‘We were both in love with this man and we were both happy and great friends,’ wrote Jutta and Ruth. ‘We were sharing not so much a man as an idea — and a life of freedom and achievement. We were never jealous.’

It is a sentiment mirrored more than 60 years on by Hanneke Boon, his final surviving life partner and soulmate, who spoke to the Mail this week from her home in Cornwall.

‘He was open and honest and appreciative of every woman for her own qualities. He never made one of us feel left out,’ she says. ‘Because it was always based on respect and openness and having a common aim and goal — building and sailing boats together. We had a goal we all worked on.’

Though on top of all that, James did, of course, have something else. Tall, strong-minded and charismatic, with enormous hands and feet, he had a zing, a spark, and a magnetism, according to Hanneke.

‘Yes, he was attractive. Physically, he was light and strong. He was true and honest to his ideals and he was sexually strong as well, so there was no problem that he had several women. That just gave him more vigour and strength,’ she says.

But for now, back to the winter of 1956, his epic voyage on Tangaroa with his crew of gutsy fräuleins.

For five long weeks, they wrestled towering waves, violent storms, and a marine termite that gobbled through a large section of the flimsy hull.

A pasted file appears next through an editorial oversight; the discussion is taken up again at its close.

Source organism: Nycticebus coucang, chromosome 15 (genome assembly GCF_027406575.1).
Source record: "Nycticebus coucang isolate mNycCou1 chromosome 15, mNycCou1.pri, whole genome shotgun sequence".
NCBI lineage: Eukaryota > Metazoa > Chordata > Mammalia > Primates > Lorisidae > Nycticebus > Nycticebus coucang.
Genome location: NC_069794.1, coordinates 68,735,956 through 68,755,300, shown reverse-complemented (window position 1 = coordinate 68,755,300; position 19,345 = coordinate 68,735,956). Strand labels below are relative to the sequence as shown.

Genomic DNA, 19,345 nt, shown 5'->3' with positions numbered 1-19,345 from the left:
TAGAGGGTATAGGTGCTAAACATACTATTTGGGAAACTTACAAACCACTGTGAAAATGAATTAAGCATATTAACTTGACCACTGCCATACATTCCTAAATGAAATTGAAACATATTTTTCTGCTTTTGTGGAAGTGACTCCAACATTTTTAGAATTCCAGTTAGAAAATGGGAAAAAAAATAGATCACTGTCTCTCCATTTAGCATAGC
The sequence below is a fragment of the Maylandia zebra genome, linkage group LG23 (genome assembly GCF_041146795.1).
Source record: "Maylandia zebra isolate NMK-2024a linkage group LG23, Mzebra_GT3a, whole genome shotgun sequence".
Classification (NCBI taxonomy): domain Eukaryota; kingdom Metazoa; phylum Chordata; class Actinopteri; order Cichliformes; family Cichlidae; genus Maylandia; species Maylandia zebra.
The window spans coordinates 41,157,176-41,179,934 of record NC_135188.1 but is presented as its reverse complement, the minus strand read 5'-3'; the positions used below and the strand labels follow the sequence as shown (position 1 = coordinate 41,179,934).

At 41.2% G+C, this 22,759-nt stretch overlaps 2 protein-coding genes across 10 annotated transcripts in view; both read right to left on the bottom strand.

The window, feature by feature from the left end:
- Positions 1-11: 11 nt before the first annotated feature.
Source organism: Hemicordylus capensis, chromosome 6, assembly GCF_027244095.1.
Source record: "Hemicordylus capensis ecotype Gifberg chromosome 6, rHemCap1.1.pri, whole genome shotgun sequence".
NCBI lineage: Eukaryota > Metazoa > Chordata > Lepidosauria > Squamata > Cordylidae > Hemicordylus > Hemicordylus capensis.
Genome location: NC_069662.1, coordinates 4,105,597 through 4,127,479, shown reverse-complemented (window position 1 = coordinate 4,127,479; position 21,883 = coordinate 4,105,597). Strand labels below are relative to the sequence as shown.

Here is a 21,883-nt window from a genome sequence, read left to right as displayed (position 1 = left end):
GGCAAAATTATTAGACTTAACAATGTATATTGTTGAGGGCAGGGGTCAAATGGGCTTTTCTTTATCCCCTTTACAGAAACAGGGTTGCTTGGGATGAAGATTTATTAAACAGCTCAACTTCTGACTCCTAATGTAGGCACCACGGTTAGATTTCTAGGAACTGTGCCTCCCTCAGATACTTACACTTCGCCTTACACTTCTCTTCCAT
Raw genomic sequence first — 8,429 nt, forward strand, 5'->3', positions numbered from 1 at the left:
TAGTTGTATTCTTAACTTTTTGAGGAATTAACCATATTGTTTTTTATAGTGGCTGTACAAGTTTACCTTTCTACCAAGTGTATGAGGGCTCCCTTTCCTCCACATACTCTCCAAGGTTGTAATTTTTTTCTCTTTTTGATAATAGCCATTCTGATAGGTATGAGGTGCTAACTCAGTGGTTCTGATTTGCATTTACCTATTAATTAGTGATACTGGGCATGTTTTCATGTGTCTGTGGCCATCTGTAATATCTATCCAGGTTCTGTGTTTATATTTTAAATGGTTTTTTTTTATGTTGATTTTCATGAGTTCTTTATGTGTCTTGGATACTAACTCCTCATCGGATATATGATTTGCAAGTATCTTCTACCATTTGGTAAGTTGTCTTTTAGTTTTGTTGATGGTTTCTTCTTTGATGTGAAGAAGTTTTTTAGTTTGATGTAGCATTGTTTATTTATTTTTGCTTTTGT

Sailing high: James¿s catamaran the Spirit Of Gaia in 2018

Sailing high: James’s catamaran the Spirit Of Gaia in 2018

‘Time and again, death seemed certain as our tiny craft was hurled about like a cockleshell in the mountainous rollers,’ James later recounted.

But they baled furiously, clung to each other and, whenever the sun appeared, lolled luxuriously naked.

Jutta, despite terrible seasickness, did the catering on a spirit cooker; Ruth, the navigating. They took turns to polish the deck, and goodness knows what else — and very happy they all were, too.

And when, finally, five weeks later, the boat was ripped to pieces on a reef off the coast of Trinidad, the girls stripped off and paddled to shore on rafts accompanied by a shoal of sharks, while James set off with a sharp knife in search of coconuts on another raft.

‘We were a very special sort of family,’ said Jutta. ‘Sex was only a tiny part of our very full lives and virtually unimportant, but we were two women and one man.’

And even in those teeny cabins, barely the size of an upended wardrobe, it did happen. Because soon, it transpired that Jutta’s seasickness was morning sickness and son Hannes was later born in Trinidad, where they lived in a bamboo raft house they built themselves.

All of which caused quite a ripple among the snooty sailing fraternity, who were already ruffled by James’s blunt comments about boat design — and his northern accent.

Some were outraged, others resentful and churlish — putting Tangaroa’s epic voyage down to wind ‘drift’.